CVSL evolved from the strategic vision of the direct selling industry’s most experienced visionary and leader, John Rochon.
Mr. Rochon is the former chairman and CEO of Mary Kay Inc., a company he led through global expansion to 37 countries and a highly successful management-led leveraged buyout, as well as aggressive innovation in the Internet technology to support the company’s independent sales force. Mr. Rochon was also the largest shareholder of Avon. As a direct selling pioneer, he realized that the industry was ripe for a dramatic new step.
In September of 2012, Mr. Rochon acquired a publicly-reporting company whose stock traded over-the-counter, called Computer Vision Systems Laboratories. (The company originally had developed medical devices). Mr. Rochon named a new board of directors that included experts in direct selling and announced his strategy of making CVSL a holding company – as he also put it , a “docking station” – for acquiring multiple direct selling companies.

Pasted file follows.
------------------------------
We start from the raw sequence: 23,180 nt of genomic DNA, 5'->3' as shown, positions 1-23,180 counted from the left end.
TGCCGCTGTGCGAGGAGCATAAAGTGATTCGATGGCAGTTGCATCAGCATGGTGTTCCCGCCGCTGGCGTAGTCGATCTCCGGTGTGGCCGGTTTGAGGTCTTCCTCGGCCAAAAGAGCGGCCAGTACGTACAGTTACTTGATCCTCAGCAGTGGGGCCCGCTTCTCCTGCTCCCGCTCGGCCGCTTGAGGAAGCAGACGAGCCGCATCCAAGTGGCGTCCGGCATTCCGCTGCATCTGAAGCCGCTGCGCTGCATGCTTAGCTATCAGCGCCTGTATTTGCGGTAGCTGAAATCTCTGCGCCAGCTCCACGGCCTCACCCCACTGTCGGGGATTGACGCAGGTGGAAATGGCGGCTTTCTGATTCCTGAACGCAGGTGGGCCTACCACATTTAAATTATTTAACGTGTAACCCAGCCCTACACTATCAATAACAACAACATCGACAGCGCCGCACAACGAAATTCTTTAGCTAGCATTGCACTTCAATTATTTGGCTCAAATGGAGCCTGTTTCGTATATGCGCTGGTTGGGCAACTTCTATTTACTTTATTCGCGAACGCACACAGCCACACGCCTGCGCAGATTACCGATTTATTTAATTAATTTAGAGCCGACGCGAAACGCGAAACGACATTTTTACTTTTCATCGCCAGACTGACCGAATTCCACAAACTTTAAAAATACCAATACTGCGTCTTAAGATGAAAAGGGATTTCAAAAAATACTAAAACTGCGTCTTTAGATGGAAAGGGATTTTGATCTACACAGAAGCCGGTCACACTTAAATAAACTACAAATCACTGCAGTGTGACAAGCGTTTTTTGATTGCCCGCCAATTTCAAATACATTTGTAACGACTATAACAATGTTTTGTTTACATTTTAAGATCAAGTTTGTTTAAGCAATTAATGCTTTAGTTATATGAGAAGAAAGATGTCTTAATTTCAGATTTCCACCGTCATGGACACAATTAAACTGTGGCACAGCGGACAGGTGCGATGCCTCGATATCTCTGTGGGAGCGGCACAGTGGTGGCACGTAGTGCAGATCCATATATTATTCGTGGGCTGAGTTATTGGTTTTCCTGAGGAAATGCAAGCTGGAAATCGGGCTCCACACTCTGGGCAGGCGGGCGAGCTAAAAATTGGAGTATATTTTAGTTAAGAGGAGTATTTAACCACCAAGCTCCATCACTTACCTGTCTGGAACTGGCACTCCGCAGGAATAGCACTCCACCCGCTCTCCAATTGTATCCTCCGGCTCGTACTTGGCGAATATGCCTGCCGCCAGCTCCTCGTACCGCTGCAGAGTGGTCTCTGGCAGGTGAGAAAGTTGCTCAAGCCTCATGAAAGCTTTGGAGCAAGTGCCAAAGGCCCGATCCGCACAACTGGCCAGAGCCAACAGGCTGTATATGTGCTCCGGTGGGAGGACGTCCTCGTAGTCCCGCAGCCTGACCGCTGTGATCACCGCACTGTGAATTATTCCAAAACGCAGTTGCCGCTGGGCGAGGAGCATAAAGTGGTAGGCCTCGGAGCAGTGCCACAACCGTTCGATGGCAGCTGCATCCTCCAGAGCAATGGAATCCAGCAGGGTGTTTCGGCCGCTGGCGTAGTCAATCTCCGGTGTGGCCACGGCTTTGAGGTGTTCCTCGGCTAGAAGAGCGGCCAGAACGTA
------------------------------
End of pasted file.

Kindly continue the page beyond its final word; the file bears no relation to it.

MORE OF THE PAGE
“It’s an extraordinary story — a fresh new way of looking at a channel of commerce that has proven its ability to change lives around the world. Maybe once in a generation, someone re-invents a sector of the economy. CVSL wants to open new doors in direct selling. We want to bring to this great industry a bold new opportunity.”
As part of CVSL, each company would keep its own unique identity, leadership, brand and culture. The product lines and sales force of the separate CVSL companies would not be mixed. All companies would benefit from shared ideas and efficiencies in the “back of the house,” such as finance, IT and supply chain.
An example of this model in another industry is LVMH (Louis Vuitton Moet Hennessey), a company where distinct brands operate separately under one umbrella.
The first direct seller to become part of CVSL was the much-loved brand of American hand-crafted baskets and other home furnishings, The Longaberger Company, in March of 2013.